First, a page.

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As a Black female entrepreneur, I managed to successfully run a Diversity, Equity and Inclusion (DEI) consultancy for the past six years. But I promise you it wasn’t easy. For me, becoming an entrepreneur was like getting a doctorate in organizational leadership and becoming a business owner. Despite the years I have dedicated to my entrepreneurial journey, I have still benefited from a level of privilege that many do not share when it comes to entrepreneurship.
I’ve spoken for years about how black women don’t get the support or mentorship they need in the workplace to succeed, as well as the many ways black entrepreneurs struggle in this space. But we should talk about the privilege that those of us who TO DO succeed in business have. We should also talk about why people from marginalized communities start businesses from scratch and how their entrepreneurial endeavors can be sustainable and successful.
The complexities of privilege in entrepreneurship are vast but worth discussing. We need to peel back the layers to find out how more entrepreneurs from marginalized communities can lift themselves out of poverty and into prosperity.
Related: 18 Business Leaders on Creating an Inclusive and Fair Society
1. Having seed funding is a privilege
How will I fund my business? This question hangs over many entrepreneurs. When 66% of them use their own money to start a business and 33% start with less than $5,000, that’s a very valid concern. This means that while they weren’t born with a silver spoon in their mouths, some people have to look beyond their personal bank accounts to start their business.
Venture capitalists, friends, family, or bank loans are financing options, but most come with serious strings attached. It’s a privilege to have access to these resources in the first place, but it can feel overwhelming to have to ask, in general. Knowing that the loan you used to start your business will double, triple or quadruple your personal debt is a disheartening realization.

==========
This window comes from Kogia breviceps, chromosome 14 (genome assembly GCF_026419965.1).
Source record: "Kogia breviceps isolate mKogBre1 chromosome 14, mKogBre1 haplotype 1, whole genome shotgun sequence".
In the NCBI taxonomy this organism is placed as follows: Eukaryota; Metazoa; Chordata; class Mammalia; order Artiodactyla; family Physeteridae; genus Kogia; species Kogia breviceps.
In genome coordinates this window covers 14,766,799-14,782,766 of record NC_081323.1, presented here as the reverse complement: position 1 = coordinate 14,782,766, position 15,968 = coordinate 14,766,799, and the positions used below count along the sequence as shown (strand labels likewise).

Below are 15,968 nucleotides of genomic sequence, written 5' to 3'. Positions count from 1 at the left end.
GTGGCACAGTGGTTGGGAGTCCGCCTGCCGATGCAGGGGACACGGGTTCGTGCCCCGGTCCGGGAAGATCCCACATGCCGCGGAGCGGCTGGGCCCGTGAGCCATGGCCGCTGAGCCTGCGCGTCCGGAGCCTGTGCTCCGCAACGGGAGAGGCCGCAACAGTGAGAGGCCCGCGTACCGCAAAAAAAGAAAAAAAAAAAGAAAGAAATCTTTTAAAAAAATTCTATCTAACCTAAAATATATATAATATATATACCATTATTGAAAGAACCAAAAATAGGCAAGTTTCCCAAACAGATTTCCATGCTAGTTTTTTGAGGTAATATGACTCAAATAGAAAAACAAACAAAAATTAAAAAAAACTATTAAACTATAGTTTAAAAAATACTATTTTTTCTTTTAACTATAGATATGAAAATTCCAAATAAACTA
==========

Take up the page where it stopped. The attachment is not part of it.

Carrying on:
I was lucky that when I started my DEI consulting business, I didn’t have to fight for funding. I had the privilege of having a husband who preceded me in his entrepreneurial journey. His business efforts have given me the freedom to build my consulting practice without the pressure of having to contribute to our household income. Not everyone has this opportunity. Equitable access to financing for a business is not easy to find and every entrepreneur is in a different position on the spectrum of privilege and oppression when it comes to financing.
Related: 6 Ways to Offer an Alliance to Black Entrepreneurs
2. Having other entrepreneurs to look up to is a privilege
Whether it’s a parent, grandparent, aunt or uncle, having someone in the family who is an entrepreneur helps fulfill the dream of starting a business. own company.
I didn’t have an entrepreneur in my family, but my husband did. His father was the example that inspired a ripple effect of entrepreneurs in the family. Watching his family members start, grow and scale businesses was inspiring to watch. As we all know, representation matters. Watching like-minded entrepreneurs experience the ups and downs of business helps us know that our dreams are possible.
However, if we’ve never seen entrepreneurs like us, it’s harder to imagine how starting and growing our businesses would be possible. For some of us, having access to a successful entrepreneur in our lives is a privilege that likely impacts the success of the businesses we hope to build.
3. Having a college education before starting a business is a privilege
As someone who received his doctorate, I belong to the minority of entrepreneurs: 62% of entrepreneurs have at least a bachelor’s degree while 7% have a doctorate or another degree. I also enjoy additional financial benefits through my education privileges. It turns out that entrepreneurs with a doctorate earn 35% more than those with a high school diploma.